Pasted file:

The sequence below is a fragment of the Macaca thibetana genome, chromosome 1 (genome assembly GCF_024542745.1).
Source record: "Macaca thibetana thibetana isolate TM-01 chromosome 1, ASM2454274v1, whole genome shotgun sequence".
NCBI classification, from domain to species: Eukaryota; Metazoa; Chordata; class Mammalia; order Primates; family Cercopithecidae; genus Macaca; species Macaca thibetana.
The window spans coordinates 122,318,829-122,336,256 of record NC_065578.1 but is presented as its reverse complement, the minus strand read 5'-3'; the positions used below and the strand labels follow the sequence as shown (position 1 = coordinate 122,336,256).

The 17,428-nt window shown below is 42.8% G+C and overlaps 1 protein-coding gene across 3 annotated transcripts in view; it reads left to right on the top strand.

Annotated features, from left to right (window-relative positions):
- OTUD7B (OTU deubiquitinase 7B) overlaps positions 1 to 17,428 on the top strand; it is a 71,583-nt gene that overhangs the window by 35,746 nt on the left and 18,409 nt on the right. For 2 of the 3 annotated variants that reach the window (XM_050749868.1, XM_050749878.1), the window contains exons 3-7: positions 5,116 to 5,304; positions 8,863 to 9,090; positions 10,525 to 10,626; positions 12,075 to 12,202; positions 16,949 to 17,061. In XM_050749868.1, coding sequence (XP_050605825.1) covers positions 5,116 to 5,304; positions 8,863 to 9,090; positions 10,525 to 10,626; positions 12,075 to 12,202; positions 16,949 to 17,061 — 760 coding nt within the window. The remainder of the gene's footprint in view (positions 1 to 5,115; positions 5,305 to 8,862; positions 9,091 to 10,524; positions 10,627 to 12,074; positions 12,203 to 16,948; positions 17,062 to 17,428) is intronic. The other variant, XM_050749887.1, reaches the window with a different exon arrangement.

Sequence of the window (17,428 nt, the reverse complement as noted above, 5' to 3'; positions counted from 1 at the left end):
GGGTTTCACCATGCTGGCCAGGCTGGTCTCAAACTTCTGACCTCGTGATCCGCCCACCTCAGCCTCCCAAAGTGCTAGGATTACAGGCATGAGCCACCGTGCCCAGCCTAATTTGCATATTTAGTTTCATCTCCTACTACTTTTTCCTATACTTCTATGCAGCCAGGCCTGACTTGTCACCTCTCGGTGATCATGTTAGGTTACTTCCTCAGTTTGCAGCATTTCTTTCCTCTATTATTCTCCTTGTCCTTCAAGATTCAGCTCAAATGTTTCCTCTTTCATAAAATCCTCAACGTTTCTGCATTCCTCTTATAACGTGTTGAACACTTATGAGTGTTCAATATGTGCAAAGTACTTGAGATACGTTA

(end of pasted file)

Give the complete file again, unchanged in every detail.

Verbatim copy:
The sequence below is a fragment of the Macaca thibetana genome, chromosome 1 (genome assembly GCF_024542745.1).
Source record: "Macaca thibetana thibetana isolate TM-01 chromosome 1, ASM2454274v1, whole genome shotgun sequence".
NCBI classification, from domain to species: Eukaryota; Metazoa; Chordata; class Mammalia; order Primates; family Cercopithecidae; genus Macaca; species Macaca thibetana.
The window spans coordinates 122,318,829-122,336,256 of record NC_065578.1 but is presented as its reverse complement, the minus strand read 5'-3'; the positions used below and the strand labels follow the sequence as shown (position 1 = coordinate 122,336,256).

The 17,428-nt window shown below is 42.8% G+C and overlaps 1 protein-coding gene across 3 annotated transcripts in view; it reads left to right on the top strand.

Annotated features, from left to right (window-relative positions):
- OTUD7B (OTU deubiquitinase 7B) overlaps positions 1 to 17,428 on the top strand; it is a 71,583-nt gene that overhangs the window by 35,746 nt on the left and 18,409 nt on the right. For 2 of the 3 annotated variants that reach the window (XM_050749868.1, XM_050749878.1), the window contains exons 3-7: positions 5,116 to 5,304; positions 8,863 to 9,090; positions 10,525 to 10,626; positions 12,075 to 12,202; positions 16,949 to 17,061. In XM_050749868.1, coding sequence (XP_050605825.1) covers positions 5,116 to 5,304; positions 8,863 to 9,090; positions 10,525 to 10,626; positions 12,075 to 12,202; positions 16,949 to 17,061 — 760 coding nt within the window. The remainder of the gene's footprint in view (positions 1 to 5,115; positions 5,305 to 8,862; positions 9,091 to 10,524; positions 10,627 to 12,074; positions 12,203 to 16,948; positions 17,062 to 17,428) is intronic. The other variant, XM_050749887.1, reaches the window with a different exon arrangement.

Sequence of the window (17,428 nt, the reverse complement as noted above, 5' to 3'; positions counted from 1 at the left end):
GGGTTTCACCATGCTGGCCAGGCTGGTCTCAAACTTCTGACCTCGTGATCCGCCCACCTCAGCCTCCCAAAGTGCTAGGATTACAGGCATGAGCCACCGTGCCCAGCCTAATTTGCATATTTAGTTTCATCTCCTACTACTTTTTCCTATACTTCTATGCAGCCAGGCCTGACTTGTCACCTCTCGGTGATCATGTTAGGTTACTTCCTCAGTTTGCAGCATTTCTTTCCTCTATTATTCTCCTTGTCCTTCAAGATTCAGCTCAAATGTTTCCTCTTTCATAAAATCCTCAACGTTTCTGCATTCCTCTTATAACGTGTTGAACACTTATGAGTGTTCAATATGTGCAAAGTACTTGAGATACGTTA